WW: Well as you know there are different ways of contracting HIV. With sexual activity the evidence has shown that the programs that are the most effective are the ones that promote abstinence. And let’s look in country examples. South Africa from the beginning of the HIV/AIDS-crisis has completely focused its resources and it’s policies on condoms; and it has also had the highest rate of HIV/AIDS, not even close to coming down, not even stabilized, it continues to go up. Contrast that with Uganda. President Museveni and the first lady recognized the serious problem in Uganda and promoted abstinence outside marriage, fidelity within marriage. And Uganda is the only country in Africa to have seen a decreased number of cases of HIV/AIDS. There’s something that we call AIDS Inc. and what we mean by that is theses are advocacy organisations, companies and the rest that profit of promoting condoms. They profit of the AIDS-crisis. And they have consistently advocated policies that have proven to not reduce HIV/AIDS. So, yes, we’re an advocate for what works.
Do you think that abstinence-only policies are related to high teenage pregnancy rates in the USA?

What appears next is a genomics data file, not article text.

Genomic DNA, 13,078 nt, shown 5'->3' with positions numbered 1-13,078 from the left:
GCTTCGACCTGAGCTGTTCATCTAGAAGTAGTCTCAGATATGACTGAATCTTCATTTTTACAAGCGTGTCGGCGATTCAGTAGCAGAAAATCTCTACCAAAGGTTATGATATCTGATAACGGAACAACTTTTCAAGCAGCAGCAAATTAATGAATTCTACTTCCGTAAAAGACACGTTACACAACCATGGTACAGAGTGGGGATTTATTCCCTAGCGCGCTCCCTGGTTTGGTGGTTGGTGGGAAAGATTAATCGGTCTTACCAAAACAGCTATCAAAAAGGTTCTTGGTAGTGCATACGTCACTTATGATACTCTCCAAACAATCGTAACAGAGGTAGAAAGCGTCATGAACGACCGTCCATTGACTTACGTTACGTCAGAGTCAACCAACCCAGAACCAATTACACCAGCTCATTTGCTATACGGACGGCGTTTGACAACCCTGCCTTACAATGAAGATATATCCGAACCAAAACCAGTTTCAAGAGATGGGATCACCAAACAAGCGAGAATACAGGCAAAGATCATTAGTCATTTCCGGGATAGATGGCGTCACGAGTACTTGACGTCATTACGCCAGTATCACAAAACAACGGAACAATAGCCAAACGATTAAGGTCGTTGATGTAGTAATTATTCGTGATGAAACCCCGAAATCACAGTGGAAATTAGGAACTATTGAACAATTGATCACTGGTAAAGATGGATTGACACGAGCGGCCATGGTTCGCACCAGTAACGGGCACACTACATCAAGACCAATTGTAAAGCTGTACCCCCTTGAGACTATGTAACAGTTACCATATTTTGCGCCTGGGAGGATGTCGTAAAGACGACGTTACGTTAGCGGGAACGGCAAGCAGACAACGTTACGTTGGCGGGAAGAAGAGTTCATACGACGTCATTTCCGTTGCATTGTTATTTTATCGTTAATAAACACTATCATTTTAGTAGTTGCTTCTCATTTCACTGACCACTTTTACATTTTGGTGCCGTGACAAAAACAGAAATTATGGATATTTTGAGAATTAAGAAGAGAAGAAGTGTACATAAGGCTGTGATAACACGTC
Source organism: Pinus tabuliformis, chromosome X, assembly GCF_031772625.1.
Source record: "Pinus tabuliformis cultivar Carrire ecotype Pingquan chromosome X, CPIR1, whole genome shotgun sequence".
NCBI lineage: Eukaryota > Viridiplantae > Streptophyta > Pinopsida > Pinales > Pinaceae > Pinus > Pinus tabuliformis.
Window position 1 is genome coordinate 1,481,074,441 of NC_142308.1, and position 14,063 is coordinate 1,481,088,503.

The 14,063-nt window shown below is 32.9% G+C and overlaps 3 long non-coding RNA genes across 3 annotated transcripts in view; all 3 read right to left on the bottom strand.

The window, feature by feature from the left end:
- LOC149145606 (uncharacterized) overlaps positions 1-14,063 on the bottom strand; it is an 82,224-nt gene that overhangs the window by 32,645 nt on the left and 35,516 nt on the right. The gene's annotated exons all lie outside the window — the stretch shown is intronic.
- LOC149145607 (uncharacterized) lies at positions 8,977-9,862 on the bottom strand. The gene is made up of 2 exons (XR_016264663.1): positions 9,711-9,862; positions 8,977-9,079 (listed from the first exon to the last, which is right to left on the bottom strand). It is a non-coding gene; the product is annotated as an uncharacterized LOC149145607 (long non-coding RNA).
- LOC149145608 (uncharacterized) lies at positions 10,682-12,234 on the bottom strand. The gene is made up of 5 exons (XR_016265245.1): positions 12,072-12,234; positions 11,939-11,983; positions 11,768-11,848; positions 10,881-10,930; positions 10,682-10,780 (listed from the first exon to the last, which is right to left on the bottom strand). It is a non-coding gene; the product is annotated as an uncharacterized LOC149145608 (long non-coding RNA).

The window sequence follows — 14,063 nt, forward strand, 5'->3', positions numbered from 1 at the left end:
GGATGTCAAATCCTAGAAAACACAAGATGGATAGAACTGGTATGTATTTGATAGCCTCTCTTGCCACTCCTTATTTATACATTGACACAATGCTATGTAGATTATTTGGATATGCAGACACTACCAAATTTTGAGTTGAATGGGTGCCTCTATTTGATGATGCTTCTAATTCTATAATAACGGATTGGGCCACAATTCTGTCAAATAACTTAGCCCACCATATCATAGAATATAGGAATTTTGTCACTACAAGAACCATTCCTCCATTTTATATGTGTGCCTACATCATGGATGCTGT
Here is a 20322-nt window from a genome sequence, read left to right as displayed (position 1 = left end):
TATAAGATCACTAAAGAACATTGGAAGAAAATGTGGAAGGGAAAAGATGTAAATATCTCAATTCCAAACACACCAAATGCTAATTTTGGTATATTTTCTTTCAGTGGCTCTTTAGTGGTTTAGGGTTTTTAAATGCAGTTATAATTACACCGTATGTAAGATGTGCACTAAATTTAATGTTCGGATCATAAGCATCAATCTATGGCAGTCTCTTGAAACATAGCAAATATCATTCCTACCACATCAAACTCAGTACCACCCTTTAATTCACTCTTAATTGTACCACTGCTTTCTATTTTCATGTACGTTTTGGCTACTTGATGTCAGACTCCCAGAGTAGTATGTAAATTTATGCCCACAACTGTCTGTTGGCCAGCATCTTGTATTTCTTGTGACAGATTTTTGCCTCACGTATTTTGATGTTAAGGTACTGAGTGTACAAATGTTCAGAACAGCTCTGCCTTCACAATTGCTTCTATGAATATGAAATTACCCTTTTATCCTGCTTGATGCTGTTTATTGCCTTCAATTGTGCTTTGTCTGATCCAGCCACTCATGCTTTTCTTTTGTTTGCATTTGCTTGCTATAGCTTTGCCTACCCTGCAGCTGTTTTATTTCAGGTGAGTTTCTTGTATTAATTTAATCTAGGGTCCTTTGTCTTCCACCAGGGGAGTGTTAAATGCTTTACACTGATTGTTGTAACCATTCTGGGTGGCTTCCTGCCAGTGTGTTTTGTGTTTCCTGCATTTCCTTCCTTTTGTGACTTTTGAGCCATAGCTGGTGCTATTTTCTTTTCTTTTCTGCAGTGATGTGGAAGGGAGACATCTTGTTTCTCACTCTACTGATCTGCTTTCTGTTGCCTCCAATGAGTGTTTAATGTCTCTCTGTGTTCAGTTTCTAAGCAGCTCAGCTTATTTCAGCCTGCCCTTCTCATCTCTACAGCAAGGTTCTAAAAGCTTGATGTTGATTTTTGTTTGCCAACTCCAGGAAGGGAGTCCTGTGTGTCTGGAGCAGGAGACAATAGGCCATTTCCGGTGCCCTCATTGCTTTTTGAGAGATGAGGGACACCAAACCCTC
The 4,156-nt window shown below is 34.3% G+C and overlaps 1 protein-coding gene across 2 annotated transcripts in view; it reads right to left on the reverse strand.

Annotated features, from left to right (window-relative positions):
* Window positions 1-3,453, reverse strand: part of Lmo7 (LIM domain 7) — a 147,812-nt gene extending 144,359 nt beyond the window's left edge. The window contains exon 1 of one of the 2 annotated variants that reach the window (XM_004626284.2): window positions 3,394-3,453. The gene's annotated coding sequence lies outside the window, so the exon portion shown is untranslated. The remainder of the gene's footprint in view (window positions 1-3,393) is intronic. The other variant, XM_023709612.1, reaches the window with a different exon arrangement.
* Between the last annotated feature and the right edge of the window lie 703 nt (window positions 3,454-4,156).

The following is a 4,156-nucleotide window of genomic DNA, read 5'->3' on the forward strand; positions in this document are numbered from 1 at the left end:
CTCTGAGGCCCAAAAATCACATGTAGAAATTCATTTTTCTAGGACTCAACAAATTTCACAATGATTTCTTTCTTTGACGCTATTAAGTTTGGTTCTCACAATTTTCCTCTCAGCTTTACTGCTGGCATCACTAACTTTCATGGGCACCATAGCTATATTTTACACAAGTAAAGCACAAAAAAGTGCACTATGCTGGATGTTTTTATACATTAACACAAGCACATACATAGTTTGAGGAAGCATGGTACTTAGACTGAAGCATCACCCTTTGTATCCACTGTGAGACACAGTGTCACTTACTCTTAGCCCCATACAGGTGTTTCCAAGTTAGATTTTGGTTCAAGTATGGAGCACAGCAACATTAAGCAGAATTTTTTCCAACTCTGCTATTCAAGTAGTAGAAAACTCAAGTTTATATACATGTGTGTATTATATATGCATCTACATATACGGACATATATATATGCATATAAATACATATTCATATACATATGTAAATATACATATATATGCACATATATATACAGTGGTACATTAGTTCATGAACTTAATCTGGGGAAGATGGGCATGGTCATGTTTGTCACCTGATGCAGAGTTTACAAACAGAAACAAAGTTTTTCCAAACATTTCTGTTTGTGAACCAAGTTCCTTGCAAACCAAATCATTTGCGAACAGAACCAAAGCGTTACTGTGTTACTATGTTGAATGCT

WW: When you look at the problem in the United States, you have to look at the overall picture – and the overall picture is that the promotion of sexual activity in our culture is to the extreme everywhere you turn. And that’s why the abstinence programs are so needed because essentially what they’re saying is: you don’t have to be sexually active and in a sense we are giving them a choice because without that they almost feel they have no choice. There was a survey done by Emory University a couple of years ago in which they asked young people: what would you like to be taught in a program, what would you like to hear? And over 70% of them said: How to say no. So that is a message that many young people want and sadly there are some people that don’t want to give it to them.